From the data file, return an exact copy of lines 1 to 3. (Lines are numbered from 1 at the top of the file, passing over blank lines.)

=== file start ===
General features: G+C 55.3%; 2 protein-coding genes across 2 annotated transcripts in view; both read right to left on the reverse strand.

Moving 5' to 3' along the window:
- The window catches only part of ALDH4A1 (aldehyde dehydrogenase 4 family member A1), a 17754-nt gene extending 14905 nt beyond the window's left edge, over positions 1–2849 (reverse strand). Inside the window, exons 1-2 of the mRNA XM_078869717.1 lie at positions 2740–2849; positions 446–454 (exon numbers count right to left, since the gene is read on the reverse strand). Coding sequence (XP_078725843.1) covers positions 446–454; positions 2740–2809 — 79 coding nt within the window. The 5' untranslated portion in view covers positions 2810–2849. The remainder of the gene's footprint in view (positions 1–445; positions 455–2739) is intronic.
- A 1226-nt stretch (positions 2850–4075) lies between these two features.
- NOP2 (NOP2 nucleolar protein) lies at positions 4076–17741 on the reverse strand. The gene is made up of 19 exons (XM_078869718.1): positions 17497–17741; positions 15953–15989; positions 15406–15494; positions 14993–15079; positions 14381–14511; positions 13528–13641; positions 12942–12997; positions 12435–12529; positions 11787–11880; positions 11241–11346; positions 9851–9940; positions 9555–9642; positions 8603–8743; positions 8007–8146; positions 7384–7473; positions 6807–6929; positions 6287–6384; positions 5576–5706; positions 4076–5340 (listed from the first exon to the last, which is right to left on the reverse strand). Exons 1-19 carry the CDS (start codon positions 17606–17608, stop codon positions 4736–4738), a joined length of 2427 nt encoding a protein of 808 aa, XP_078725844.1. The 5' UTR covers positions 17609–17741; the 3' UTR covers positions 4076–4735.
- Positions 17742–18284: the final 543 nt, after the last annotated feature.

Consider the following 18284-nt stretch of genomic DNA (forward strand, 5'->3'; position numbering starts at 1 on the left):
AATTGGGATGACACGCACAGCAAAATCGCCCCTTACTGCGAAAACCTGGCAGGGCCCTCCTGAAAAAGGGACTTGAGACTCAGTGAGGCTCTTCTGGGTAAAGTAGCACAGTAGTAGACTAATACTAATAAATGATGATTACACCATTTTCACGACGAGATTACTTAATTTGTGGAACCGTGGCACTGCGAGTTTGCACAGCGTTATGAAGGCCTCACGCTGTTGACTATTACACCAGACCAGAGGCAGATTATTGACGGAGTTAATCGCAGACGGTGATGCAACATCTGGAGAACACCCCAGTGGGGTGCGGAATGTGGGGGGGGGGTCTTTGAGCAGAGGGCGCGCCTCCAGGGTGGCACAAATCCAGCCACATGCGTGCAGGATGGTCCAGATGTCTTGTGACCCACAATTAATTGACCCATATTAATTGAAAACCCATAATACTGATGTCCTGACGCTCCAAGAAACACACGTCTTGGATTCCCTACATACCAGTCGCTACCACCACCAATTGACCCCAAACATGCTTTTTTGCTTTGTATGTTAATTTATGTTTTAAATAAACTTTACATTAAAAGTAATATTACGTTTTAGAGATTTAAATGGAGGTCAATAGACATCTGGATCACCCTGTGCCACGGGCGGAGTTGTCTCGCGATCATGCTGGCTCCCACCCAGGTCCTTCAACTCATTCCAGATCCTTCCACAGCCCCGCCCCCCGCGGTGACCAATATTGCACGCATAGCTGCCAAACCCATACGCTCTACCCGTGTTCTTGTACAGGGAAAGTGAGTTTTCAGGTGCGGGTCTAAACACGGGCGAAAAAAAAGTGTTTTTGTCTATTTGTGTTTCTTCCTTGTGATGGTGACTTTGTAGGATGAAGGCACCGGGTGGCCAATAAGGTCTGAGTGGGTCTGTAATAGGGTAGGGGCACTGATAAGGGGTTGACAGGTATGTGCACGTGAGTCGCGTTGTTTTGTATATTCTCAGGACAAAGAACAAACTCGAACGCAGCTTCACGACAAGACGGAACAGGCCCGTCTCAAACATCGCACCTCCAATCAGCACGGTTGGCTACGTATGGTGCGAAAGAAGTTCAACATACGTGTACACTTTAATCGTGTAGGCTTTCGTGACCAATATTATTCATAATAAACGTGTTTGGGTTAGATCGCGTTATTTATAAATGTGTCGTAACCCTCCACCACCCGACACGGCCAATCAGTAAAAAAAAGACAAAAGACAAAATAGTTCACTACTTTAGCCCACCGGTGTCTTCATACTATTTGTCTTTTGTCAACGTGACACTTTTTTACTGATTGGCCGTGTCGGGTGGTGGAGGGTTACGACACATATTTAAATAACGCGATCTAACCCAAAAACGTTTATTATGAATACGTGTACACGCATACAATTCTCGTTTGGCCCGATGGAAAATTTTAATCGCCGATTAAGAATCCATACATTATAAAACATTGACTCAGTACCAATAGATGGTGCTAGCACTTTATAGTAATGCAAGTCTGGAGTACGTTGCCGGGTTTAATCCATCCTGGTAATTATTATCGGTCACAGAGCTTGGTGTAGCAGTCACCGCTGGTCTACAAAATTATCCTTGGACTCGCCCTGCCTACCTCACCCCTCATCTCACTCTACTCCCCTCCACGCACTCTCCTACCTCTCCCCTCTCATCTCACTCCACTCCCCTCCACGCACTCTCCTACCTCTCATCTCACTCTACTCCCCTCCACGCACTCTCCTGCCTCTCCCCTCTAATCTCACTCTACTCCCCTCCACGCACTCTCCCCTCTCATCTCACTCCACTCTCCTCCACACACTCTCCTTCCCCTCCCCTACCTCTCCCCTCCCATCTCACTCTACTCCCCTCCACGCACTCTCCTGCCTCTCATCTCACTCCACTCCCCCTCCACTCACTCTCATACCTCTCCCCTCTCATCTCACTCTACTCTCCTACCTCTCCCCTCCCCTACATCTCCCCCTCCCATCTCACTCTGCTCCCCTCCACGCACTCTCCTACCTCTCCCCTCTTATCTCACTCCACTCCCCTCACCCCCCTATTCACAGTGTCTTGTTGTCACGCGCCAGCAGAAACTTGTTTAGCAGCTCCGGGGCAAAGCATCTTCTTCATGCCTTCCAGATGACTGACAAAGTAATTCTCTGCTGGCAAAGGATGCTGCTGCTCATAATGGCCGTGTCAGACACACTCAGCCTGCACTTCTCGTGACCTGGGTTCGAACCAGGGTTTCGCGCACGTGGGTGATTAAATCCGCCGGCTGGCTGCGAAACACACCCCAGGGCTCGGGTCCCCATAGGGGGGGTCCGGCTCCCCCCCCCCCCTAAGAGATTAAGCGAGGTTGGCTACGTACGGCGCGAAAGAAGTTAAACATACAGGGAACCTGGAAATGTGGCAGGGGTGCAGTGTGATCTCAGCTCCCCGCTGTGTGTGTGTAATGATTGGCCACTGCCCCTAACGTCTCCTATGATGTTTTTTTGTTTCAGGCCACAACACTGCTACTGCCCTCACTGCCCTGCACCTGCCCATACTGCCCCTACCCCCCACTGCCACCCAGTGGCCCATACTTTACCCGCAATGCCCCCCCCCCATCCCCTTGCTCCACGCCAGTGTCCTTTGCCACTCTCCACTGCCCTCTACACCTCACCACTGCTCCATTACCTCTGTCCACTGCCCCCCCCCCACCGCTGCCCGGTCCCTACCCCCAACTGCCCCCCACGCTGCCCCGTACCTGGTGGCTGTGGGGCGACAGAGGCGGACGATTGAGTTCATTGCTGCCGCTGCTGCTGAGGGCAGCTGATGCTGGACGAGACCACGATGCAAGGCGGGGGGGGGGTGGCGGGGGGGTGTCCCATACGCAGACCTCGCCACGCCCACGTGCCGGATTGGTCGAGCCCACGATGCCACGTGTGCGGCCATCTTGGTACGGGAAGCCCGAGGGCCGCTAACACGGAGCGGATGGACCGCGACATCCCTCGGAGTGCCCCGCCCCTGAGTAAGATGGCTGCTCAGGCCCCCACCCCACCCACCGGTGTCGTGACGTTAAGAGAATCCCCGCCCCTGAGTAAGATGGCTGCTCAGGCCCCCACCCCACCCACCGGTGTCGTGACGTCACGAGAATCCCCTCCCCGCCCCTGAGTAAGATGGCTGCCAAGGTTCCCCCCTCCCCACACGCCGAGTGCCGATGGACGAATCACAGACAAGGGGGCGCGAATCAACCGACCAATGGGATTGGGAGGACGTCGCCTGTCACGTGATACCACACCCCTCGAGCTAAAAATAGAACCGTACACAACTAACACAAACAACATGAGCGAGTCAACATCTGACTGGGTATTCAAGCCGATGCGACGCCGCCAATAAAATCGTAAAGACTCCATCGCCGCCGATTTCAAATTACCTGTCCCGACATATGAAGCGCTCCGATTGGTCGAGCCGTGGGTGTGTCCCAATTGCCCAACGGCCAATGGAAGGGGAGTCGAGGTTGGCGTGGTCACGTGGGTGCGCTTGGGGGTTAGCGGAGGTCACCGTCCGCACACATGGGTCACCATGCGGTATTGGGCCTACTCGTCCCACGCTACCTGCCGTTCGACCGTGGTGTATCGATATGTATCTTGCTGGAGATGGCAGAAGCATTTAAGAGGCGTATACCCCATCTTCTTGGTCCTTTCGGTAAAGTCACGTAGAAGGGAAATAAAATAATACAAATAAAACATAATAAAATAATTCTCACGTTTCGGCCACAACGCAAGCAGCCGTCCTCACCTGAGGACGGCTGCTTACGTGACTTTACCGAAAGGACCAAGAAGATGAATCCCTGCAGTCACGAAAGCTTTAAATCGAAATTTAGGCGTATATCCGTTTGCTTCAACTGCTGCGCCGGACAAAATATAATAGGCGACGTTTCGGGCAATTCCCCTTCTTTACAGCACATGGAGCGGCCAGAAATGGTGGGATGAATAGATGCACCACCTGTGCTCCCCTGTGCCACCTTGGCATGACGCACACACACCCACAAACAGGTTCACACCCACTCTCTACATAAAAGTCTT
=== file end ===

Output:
General features: G+C 55.3%; 2 protein-coding genes across 2 annotated transcripts in view; both read right to left on the reverse strand.

Moving 5' to 3' along the window:
- The window catches only part of ALDH4A1 (aldehyde dehydrogenase 4 family member A1), a 17754-nt gene extending 14905 nt beyond the window's left edge, over positions 1–2849 (reverse strand). Inside the window, exons 1-2 of the mRNA XM_078869717.1 lie at positions 2740–2849; positions 446–454 (exon numbers count right to left, since the gene is read on the reverse strand). Coding sequence (XP_078725843.1) covers positions 446–454; positions 2740–2809 — 79 coding nt within the window. The 5' untranslated portion in view covers positions 2810–2849. The remainder of the gene's footprint in view (positions 1–445; positions 455–2739) is intronic.